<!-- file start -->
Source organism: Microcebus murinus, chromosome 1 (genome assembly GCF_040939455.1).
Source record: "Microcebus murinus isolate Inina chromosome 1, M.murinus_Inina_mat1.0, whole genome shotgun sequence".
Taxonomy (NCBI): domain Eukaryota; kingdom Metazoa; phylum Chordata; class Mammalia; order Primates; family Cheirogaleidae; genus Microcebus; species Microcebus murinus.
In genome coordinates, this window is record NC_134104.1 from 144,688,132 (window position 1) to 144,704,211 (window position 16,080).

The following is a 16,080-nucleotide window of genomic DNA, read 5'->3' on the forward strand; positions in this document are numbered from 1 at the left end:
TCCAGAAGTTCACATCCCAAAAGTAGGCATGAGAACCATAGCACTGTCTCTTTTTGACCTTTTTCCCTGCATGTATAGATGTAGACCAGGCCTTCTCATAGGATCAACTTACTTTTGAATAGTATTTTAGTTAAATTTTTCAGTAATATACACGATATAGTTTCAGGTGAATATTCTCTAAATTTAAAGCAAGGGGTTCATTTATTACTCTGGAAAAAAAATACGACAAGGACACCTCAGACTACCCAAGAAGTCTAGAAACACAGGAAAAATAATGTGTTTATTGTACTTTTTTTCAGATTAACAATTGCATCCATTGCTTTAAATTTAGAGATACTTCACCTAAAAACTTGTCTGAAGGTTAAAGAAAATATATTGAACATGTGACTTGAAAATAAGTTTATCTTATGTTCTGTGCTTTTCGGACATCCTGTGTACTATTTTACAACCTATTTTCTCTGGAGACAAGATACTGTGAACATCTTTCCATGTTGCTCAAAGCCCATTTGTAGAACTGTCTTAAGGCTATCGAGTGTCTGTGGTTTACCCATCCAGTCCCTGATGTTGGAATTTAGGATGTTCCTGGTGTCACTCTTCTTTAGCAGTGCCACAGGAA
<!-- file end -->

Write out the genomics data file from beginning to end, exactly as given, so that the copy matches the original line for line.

Source organism: Microcebus murinus, chromosome 1 (genome assembly GCF_040939455.1).
Source record: "Microcebus murinus isolate Inina chromosome 1, M.murinus_Inina_mat1.0, whole genome shotgun sequence".
Taxonomy (NCBI): domain Eukaryota; kingdom Metazoa; phylum Chordata; class Mammalia; order Primates; family Cheirogaleidae; genus Microcebus; species Microcebus murinus.
In genome coordinates, this window is record NC_134104.1 from 144,688,132 (window position 1) to 144,704,211 (window position 16,080).

The following is a 16,080-nucleotide window of genomic DNA, read 5'->3' on the forward strand; positions in this document are numbered from 1 at the left end:
TCCAGAAGTTCACATCCCAAAAGTAGGCATGAGAACCATAGCACTGTCTCTTTTTGACCTTTTTCCCTGCATGTATAGATGTAGACCAGGCCTTCTCATAGGATCAACTTACTTTTGAATAGTATTTTAGTTAAATTTTTCAGTAATATACACGATATAGTTTCAGGTGAATATTCTCTAAATTTAAAGCAAGGGGTTCATTTATTACTCTGGAAAAAAAATACGACAAGGACACCTCAGACTACCCAAGAAGTCTAGAAACACAGGAAAAATAATGTGTTTATTGTACTTTTTTTCAGATTAACAATTGCATCCATTGCTTTAAATTTAGAGATACTTCACCTAAAAACTTGTCTGAAGGTTAAAGAAAATATATTGAACATGTGACTTGAAAATAAGTTTATCTTATGTTCTGTGCTTTTCGGACATCCTGTGTACTATTTTACAACCTATTTTCTCTGGAGACAAGATACTGTGAACATCTTTCCATGTTGCTCAAAGCCCATTTGTAGAACTGTCTTAAGGCTATCGAGTGTCTGTGGTTTACCCATCCAGTCCCTGATGTTGGAATTTAGGATGTTCCTGGTGTCACTCTTCTTTAGCAGTGCCACAGGAA